This is not what I did and hope that from this handbook, you will learn from my mistake.
Lesson Five: Who? What? When? And How?
The best advice that I can give you in answering these questions is that you will need help.
Each whistle blowing case is different and touches on different legislations, communities, societies, businesses, policies and processes differently. It would be irresponsible for me to give advice based on a State capture matter to one that may involve sexual abuse for example… the frameworks are different and must be considered carefully before you act. Whatever your case may be, there should exist some structures to help you identify how to tackle the matter best.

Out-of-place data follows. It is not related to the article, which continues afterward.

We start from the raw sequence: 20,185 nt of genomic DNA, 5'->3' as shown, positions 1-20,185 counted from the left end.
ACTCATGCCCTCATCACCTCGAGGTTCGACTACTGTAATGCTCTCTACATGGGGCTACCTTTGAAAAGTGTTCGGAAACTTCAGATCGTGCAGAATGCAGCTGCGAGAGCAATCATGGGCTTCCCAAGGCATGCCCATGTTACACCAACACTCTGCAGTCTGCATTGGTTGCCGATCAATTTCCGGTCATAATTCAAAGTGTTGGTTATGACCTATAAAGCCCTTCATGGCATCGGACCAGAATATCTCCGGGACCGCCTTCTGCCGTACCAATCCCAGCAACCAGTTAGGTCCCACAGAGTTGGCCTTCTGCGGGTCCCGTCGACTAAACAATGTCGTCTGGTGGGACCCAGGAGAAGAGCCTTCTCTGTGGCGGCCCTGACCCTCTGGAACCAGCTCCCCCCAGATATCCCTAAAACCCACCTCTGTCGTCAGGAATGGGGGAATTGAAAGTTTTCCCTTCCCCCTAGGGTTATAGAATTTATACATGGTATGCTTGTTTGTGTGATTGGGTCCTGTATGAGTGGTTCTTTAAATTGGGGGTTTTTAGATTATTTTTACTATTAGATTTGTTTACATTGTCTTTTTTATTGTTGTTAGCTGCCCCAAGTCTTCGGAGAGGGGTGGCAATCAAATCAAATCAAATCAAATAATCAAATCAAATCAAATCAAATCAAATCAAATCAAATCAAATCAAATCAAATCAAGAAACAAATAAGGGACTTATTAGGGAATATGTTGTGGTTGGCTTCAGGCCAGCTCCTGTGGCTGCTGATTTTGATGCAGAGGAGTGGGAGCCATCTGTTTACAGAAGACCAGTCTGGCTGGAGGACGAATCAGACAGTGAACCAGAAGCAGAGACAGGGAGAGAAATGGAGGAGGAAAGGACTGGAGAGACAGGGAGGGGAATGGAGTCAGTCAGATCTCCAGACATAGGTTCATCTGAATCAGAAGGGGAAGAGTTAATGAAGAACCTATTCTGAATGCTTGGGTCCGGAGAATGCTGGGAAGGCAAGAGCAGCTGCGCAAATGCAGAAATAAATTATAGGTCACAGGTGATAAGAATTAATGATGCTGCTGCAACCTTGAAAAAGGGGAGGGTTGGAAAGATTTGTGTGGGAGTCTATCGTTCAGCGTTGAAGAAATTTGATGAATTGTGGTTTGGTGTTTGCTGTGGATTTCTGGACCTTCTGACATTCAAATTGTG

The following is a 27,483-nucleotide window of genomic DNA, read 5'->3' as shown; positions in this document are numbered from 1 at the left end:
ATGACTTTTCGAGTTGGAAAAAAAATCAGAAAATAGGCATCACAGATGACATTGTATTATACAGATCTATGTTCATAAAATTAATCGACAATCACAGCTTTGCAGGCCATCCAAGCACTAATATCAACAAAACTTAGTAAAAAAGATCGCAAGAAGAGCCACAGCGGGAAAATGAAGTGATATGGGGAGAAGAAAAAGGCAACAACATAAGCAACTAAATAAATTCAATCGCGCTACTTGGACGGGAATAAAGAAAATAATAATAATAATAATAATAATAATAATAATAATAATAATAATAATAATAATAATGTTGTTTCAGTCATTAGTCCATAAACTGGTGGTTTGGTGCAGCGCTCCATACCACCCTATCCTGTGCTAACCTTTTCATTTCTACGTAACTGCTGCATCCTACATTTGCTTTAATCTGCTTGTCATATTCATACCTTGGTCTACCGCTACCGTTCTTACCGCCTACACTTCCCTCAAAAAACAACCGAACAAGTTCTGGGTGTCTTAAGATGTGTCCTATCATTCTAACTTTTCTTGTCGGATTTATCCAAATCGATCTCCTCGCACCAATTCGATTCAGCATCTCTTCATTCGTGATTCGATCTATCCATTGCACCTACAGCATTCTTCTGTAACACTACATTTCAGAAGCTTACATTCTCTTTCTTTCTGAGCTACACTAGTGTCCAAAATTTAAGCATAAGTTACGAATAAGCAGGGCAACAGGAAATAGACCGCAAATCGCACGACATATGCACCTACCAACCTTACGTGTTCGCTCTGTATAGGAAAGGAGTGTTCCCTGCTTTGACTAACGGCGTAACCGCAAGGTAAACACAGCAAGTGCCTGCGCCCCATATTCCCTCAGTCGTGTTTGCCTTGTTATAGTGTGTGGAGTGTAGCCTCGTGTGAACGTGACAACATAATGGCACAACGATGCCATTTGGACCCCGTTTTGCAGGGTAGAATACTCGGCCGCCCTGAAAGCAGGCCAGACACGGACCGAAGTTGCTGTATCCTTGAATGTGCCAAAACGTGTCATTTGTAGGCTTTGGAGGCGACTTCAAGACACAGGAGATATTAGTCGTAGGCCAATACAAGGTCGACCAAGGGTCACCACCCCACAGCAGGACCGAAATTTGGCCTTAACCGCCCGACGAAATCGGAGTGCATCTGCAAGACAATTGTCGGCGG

What I do know is this:
organisations exist to give guidance to people wanting to blow the whistle on corruption. For example: PPLAAF, OUTA, Corruption Watch, Open Secrets etc;
Likewise, many corporate organisations have processes in place to blow the whistle safely and within the organisation;
The legal fraternity take on pro bono cases to offer advice on such matters; and
Entities such as churches, synagogues etc exist to support people in making these tough decisions and offer guidance on further advice.
The best advice that I could offer you is to reach out, speak to people and get different views until you find one that works for you.
An example would be to possibly also reach out to other whistle blowers for advice and guidance. The community of truth tellers may appear smaller, but it is incredibly strong! Look at me, I am still standing 😊